Tin soldiers and Secretariat comin’: A whip-smart, funny shaggy dog story about dissolute life in the Watergate era.
The setup could be Elmore Leonard by way of a somewhat more mature J.D. Salinger: Messer’s protagonist, who would appear to be more than a little like him, is a veteran of Woodstock who hasn’t been able to handle much since. A college dropout, Eddie Sacks is planning his next move while Nixon is planning his, and with about as much success. Part of his plan is to get out from under the sway of his father, the Captain, with whom Eddie shares an affinity for the racetrack, cigars and a good drink. “One thing about the track,” Eddie tells us early on, “it was the only place I could get along with the Captain.” Indeed, in his Zeus and Cronus moments, Eddie finds himself wishing nothing but the worst for old Pops, whom everyone else loves. The Captain’s got other worries, though, and no end of schemes, the worst of them involving his shlimazel brother, Gene. Everyone, well, almost everyone, loves the Captain until things go awry, when he shows his true colors, grumping of Gene, “One fuck-up after another and I always have to pay for it.” Ah, but isn’t that what families are for? The caper, with its mobsters and mooks and high-concept crime, is a peg on which Messer can hang a lively tale of family feuding and the kind of talking past one another that always takes place when blood kin are involved, it seems, on which he layers an impressive amount of period detail—and detail, period—that’s exactly right, from the way ash falls from a cigar to the champion racehorse Secretariat’s “blanket of daisies” to the sights and sounds of that star-crossed year of our lord 1973.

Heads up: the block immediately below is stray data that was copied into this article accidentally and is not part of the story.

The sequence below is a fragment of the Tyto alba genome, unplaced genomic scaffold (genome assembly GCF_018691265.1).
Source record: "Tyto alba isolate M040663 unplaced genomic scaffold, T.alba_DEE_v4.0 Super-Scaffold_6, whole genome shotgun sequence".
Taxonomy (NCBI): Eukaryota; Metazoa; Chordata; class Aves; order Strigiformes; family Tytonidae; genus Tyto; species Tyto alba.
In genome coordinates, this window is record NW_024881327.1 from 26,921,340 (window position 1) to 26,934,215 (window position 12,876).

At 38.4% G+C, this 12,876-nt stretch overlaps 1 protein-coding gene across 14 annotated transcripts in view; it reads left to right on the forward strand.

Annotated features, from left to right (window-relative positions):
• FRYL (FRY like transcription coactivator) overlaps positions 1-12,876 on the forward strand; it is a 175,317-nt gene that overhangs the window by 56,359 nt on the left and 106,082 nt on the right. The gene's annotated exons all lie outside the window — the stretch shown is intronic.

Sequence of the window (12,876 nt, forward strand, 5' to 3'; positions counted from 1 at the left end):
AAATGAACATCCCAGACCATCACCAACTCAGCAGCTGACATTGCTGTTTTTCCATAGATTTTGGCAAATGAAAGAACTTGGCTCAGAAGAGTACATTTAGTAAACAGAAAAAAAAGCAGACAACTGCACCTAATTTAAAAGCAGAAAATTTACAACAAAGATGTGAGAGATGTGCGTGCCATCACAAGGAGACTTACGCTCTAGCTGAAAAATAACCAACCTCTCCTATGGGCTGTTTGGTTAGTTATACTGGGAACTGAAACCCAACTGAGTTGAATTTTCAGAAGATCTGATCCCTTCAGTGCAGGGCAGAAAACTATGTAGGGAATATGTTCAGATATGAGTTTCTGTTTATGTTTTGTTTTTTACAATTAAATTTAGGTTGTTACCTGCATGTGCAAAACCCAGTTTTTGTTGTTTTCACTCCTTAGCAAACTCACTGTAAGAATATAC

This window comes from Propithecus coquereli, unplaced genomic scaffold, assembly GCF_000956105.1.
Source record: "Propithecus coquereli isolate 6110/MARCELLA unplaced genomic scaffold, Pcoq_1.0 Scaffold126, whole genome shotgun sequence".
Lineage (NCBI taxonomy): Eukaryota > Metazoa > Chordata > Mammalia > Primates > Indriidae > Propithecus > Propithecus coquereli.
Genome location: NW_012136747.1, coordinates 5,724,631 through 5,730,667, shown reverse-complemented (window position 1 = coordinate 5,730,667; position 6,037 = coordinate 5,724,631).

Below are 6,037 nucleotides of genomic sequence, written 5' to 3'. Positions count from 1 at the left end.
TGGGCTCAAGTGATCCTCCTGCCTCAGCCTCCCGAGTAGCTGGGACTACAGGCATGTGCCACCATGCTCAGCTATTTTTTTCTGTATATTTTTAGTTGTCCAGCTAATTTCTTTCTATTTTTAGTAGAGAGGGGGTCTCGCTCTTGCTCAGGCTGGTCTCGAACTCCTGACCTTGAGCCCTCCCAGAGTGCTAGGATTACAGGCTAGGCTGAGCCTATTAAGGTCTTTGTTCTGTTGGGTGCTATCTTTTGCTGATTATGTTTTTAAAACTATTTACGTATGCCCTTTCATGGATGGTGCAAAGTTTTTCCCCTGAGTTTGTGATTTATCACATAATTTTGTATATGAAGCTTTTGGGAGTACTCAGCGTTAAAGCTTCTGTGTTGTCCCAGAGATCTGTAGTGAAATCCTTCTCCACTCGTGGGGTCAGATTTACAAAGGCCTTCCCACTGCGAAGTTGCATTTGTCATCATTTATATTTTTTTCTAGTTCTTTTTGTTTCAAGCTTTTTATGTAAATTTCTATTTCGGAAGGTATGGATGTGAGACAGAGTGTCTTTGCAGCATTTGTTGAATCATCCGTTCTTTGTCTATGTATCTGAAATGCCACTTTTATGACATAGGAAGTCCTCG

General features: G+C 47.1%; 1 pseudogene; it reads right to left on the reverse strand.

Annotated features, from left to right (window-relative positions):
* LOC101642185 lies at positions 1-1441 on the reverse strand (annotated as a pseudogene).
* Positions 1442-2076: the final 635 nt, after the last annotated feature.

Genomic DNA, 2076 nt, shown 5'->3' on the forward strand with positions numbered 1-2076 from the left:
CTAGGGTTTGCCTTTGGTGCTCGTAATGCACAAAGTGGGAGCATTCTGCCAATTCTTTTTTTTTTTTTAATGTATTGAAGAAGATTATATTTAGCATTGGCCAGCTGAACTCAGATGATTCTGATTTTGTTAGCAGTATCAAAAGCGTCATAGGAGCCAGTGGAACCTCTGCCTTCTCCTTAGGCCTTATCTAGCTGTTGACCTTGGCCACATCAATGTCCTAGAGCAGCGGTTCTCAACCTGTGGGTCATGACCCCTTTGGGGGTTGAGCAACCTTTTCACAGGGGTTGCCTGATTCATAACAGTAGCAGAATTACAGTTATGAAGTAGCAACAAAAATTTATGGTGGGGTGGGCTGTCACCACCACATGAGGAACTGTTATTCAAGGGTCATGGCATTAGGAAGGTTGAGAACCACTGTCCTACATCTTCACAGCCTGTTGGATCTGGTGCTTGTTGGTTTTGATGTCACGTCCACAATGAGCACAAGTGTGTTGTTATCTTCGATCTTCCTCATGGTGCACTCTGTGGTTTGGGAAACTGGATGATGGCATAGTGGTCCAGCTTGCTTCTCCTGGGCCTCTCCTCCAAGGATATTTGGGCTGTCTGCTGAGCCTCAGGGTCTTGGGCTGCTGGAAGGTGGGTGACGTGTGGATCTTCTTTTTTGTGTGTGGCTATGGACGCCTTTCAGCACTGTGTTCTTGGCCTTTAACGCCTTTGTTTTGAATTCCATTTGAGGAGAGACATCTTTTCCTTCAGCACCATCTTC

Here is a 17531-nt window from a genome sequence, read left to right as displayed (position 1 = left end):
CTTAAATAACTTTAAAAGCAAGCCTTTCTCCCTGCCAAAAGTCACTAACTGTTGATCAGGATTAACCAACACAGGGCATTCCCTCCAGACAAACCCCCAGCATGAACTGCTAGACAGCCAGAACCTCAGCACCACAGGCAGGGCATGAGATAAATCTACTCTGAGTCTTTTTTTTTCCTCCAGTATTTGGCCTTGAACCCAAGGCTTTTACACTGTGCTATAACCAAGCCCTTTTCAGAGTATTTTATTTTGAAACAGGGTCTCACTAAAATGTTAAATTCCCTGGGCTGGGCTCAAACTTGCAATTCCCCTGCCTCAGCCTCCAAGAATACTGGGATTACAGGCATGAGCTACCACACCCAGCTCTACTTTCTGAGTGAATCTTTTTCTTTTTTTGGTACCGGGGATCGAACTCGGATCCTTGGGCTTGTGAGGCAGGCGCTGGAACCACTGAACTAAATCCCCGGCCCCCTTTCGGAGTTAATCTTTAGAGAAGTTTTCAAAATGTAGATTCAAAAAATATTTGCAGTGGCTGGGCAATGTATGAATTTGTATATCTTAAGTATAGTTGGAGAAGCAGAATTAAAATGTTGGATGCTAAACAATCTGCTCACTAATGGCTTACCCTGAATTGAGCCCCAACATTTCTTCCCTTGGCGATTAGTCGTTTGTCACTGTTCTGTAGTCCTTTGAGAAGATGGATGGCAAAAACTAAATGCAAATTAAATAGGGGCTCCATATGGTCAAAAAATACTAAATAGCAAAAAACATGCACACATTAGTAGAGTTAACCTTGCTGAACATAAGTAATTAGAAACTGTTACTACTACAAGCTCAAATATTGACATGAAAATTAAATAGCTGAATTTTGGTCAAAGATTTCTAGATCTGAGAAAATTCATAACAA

A pleasure to read. And though the Captain might have other plans, we’d like to know of Eddie’s further adventures.